Statute also known as the Internal Security Act that aimed at stopping communist subversion in the United States.
The McCarran Act, sponsored by Senator Patrick A. McCarran of Nevada, attacked the alleged communist threat. It created a Subversive Activities Control Board that could, with approval of the U.S. attorney general, order an organization that it found to be communist to register with the Justice Department and submit information concerning its membership, activities, and finances. Furthermore, the act prohibited known communists from being employed by the federal government, denied them the right to use U.S. passports, and made it a felony for anyone to attempt to establish a totalitarian dictatorship in the United States. Another provision arranged for emergency arrest and detention of any person likely to commit espionage or sabotage.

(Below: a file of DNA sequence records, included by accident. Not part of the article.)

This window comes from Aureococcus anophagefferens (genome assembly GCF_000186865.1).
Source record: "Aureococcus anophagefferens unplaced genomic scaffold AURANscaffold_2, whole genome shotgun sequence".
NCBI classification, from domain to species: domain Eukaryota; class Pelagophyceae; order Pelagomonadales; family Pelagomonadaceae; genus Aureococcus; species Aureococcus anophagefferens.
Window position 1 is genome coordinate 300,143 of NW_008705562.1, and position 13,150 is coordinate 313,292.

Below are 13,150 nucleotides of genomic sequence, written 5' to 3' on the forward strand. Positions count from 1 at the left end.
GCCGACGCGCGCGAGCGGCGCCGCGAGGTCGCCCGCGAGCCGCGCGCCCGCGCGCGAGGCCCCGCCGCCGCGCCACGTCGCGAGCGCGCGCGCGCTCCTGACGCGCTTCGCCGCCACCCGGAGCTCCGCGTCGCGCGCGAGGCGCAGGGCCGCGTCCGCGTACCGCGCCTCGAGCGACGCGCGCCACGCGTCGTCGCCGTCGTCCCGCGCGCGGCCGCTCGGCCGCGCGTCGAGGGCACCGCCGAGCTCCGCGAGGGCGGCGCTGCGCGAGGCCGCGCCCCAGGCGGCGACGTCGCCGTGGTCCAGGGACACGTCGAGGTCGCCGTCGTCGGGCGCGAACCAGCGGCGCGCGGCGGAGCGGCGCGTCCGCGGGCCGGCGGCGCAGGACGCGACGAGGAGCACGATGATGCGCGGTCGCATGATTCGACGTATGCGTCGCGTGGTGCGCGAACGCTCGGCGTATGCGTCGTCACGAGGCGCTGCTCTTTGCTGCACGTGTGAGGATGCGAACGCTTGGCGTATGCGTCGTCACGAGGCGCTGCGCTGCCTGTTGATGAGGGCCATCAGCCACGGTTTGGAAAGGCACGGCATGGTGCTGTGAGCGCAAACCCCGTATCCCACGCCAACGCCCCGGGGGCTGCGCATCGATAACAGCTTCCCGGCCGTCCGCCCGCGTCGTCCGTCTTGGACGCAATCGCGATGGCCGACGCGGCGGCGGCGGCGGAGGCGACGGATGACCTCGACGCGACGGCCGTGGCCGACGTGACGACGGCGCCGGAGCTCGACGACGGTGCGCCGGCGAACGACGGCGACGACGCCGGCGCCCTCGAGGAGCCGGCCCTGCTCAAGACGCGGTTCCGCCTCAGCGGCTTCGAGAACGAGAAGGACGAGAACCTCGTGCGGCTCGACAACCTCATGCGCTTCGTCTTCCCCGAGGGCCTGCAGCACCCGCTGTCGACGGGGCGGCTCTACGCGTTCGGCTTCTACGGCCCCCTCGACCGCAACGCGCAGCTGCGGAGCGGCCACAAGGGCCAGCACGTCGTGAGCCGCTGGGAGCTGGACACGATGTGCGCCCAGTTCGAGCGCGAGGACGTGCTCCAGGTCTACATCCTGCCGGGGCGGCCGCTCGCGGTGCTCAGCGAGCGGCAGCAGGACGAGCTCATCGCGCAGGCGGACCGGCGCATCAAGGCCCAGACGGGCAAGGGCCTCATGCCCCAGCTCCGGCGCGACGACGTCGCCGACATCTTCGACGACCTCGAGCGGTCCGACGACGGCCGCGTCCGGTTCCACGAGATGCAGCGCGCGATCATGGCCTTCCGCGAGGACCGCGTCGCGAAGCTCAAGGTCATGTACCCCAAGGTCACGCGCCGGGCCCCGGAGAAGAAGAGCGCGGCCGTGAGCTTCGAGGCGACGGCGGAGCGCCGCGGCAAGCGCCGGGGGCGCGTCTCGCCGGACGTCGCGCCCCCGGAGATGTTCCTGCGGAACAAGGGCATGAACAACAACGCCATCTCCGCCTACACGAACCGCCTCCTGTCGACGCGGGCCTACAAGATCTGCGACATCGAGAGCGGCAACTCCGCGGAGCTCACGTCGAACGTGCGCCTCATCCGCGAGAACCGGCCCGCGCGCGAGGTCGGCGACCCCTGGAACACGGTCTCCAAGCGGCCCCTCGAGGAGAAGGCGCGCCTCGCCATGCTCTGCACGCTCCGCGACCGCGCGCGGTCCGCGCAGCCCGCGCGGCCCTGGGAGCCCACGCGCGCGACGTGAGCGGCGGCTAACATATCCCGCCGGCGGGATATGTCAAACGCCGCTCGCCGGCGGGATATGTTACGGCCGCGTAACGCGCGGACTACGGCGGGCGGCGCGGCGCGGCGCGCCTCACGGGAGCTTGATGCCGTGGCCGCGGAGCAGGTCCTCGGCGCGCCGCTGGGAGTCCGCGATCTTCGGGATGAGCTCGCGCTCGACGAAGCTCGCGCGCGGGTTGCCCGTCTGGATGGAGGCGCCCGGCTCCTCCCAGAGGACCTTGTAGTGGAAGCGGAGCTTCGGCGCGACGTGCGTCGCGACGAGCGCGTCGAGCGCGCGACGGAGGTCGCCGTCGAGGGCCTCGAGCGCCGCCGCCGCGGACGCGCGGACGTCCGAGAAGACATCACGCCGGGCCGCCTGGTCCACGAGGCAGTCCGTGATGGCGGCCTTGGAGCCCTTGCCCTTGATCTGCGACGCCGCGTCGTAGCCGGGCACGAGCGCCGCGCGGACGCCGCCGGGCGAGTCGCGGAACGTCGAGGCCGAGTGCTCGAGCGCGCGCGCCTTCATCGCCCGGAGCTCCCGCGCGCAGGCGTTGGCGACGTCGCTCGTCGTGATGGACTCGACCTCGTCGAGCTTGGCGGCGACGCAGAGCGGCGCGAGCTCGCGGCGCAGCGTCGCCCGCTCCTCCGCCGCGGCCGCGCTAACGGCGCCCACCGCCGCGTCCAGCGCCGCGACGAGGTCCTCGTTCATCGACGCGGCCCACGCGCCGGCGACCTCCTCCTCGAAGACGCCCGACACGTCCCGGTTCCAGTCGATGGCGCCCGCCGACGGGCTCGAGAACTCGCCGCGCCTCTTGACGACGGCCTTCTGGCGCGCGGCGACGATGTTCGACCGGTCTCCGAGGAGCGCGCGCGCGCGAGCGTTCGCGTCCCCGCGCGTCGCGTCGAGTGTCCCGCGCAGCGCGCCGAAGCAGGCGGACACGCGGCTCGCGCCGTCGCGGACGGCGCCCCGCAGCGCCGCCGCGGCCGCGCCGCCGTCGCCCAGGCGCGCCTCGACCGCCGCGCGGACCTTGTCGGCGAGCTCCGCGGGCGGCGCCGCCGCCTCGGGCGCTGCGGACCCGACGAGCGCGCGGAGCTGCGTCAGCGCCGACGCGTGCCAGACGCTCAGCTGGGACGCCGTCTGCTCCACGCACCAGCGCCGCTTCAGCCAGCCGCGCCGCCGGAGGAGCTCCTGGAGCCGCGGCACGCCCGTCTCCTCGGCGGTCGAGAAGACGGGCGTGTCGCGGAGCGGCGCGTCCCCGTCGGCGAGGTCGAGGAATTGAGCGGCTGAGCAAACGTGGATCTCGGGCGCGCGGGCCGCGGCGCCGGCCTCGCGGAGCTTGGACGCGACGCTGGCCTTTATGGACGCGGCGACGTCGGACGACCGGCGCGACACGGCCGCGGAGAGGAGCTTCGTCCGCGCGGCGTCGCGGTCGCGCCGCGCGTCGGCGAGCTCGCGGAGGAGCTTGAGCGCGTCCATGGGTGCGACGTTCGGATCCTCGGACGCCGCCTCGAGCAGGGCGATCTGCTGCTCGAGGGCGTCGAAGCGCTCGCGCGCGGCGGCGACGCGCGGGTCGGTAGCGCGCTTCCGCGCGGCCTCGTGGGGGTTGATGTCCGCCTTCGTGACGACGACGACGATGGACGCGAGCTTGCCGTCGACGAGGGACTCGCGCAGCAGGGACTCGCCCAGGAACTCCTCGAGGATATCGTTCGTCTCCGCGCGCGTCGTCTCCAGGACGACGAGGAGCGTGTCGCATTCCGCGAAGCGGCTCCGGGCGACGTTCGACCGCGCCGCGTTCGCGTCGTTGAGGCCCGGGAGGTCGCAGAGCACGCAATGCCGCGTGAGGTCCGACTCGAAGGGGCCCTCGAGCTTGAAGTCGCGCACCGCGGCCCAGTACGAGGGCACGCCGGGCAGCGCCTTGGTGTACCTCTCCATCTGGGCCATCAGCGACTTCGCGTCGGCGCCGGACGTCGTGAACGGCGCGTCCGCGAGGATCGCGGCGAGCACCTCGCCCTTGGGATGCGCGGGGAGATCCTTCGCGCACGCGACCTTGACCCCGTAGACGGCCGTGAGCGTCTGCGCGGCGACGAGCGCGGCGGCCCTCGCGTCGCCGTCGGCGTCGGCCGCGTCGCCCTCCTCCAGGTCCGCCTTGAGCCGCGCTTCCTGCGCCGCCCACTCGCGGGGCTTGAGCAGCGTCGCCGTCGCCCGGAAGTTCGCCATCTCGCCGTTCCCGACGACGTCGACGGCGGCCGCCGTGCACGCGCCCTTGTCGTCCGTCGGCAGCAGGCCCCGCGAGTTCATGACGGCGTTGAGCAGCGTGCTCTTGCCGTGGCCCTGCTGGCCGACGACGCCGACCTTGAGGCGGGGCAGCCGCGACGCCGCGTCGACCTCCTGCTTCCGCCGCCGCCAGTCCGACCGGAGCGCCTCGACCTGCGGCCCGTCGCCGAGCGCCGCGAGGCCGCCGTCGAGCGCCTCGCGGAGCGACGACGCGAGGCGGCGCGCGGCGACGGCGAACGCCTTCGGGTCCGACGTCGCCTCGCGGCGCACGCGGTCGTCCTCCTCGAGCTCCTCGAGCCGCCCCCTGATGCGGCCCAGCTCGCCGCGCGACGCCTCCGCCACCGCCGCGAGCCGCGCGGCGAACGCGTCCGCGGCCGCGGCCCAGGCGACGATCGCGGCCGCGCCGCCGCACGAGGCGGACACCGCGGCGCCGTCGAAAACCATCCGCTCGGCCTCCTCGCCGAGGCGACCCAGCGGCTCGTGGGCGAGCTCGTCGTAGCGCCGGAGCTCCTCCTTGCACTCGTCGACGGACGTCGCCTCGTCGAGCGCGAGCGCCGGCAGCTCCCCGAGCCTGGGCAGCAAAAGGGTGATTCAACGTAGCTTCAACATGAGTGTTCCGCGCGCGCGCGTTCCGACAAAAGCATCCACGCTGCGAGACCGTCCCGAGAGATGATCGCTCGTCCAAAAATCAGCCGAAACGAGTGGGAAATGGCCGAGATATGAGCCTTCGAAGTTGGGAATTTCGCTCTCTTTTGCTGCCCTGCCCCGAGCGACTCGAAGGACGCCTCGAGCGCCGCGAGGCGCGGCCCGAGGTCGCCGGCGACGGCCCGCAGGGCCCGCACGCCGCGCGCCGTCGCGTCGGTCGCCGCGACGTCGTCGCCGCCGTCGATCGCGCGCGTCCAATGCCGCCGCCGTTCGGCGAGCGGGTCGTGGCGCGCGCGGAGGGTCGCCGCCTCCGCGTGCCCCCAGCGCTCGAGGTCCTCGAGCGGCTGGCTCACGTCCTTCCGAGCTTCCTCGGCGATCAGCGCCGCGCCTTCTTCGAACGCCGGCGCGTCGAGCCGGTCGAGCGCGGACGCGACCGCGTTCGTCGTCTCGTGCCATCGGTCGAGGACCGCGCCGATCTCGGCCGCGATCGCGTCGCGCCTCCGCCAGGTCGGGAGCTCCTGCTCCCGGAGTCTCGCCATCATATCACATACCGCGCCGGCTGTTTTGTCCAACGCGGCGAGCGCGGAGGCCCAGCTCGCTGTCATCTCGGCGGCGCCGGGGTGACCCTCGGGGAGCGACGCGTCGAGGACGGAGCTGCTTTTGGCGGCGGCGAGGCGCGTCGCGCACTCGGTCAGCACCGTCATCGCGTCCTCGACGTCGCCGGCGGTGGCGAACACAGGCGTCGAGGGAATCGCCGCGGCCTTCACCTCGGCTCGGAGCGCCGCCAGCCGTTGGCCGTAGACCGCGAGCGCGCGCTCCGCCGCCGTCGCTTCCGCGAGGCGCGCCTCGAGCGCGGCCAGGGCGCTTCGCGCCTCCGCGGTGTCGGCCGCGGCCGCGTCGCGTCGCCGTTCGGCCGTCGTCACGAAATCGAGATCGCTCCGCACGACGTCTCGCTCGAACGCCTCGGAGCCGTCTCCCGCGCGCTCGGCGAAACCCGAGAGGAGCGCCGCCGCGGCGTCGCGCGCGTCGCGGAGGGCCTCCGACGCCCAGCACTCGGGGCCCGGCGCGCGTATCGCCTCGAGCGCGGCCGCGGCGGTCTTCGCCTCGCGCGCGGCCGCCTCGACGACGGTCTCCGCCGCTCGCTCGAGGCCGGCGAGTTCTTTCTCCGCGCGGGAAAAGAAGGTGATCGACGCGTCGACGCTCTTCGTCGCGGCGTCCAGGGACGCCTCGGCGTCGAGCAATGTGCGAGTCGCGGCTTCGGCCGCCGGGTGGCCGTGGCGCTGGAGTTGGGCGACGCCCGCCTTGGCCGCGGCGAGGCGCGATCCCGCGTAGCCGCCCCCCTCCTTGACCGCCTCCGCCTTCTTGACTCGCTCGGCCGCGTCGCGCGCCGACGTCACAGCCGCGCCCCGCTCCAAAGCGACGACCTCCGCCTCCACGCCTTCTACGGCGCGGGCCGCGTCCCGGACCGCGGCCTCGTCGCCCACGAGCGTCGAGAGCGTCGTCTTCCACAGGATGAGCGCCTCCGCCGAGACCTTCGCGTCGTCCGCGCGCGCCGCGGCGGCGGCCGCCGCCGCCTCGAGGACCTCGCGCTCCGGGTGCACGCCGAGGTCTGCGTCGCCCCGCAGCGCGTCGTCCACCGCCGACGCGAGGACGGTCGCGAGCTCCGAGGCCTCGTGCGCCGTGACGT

President Harry S Truman immediately vetoed the act on the grounds that it violated the Bill of Rights, but his veto was overridden by an 89 percent majority vote. McCarran’s newly formed Senate Internal Security Subcommittee worked closely with the Federal Bureau of Investigation and conducted hearings for the next twenty-seven years in an attempt to enforce the act. In Communist Party v. Subversive Activities Control Board
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